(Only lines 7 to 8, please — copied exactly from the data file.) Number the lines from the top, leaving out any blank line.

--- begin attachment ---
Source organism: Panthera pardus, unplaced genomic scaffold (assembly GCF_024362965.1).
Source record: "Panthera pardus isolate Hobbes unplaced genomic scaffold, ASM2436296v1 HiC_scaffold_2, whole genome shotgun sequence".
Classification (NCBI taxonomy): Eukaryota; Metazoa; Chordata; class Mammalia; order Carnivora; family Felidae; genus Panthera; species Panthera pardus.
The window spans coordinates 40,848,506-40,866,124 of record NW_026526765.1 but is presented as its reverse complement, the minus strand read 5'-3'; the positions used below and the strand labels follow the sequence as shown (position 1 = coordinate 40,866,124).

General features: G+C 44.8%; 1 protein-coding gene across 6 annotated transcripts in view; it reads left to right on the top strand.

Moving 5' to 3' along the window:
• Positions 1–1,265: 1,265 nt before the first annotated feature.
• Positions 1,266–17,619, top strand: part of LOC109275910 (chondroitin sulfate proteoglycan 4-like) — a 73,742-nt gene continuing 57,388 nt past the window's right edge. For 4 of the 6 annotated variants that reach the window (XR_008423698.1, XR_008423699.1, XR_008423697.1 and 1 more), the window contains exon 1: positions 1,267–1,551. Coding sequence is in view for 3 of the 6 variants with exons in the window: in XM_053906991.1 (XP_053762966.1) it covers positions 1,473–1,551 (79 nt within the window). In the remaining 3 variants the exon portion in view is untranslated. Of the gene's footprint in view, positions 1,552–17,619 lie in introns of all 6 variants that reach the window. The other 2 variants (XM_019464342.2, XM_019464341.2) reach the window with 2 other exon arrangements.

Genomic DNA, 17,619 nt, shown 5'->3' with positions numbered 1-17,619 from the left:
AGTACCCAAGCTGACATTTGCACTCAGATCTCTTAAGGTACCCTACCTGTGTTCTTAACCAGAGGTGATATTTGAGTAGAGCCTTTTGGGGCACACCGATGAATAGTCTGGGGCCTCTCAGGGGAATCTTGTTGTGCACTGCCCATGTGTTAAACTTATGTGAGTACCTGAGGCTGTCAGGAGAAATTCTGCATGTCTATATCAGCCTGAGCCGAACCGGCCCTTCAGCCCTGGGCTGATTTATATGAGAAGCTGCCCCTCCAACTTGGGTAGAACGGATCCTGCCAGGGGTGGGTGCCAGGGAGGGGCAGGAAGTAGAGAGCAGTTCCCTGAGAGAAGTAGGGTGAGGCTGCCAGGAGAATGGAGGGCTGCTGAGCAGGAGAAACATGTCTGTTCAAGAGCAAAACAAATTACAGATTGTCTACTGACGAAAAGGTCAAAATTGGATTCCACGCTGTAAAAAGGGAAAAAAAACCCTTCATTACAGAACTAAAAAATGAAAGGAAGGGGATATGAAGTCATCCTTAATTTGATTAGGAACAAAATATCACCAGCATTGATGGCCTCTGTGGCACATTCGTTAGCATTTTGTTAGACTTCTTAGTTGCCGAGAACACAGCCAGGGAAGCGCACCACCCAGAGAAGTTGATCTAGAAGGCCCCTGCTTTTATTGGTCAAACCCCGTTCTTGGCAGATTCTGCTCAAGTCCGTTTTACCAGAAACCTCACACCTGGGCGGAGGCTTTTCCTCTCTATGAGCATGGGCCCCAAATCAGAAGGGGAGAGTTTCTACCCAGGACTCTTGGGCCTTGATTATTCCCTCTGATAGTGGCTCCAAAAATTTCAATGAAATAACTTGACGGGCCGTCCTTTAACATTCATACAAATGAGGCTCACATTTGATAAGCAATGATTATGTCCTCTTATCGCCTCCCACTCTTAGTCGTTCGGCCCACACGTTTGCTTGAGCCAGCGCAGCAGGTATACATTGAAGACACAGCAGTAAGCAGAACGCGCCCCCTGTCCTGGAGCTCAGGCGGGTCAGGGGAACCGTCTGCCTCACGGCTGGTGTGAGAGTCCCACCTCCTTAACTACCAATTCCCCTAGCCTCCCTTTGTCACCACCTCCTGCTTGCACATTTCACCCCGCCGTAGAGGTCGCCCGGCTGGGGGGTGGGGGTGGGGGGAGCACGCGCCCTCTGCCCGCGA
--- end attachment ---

• Positions 1–1,265: 1,265 nt before the first annotated feature.
• Positions 1,266–17,619, top strand: part of LOC109275910 (chondroitin sulfate proteoglycan 4-like) — a 73,742-nt gene continuing 57,388 nt past the window's right edge. For 4 of the 6 annotated variants that reach the window (XR_008423698.1, XR_008423699.1, XR_008423697.1 and 1 more), the window contains exon 1: positions 1,267–1,551. Coding sequence is in view for 3 of the 6 variants with exons in the window: in XM_053906991.1 (XP_053762966.1) it covers positions 1,473–1,551 (79 nt within the window). In the remaining 3 variants the exon portion in view is untranslated. Of the gene's footprint in view, positions 1,552–17,619 lie in introns of all 6 variants that reach the window. The other 2 variants (XM_019464342.2, XM_019464341.2) reach the window with 2 other exon arrangements.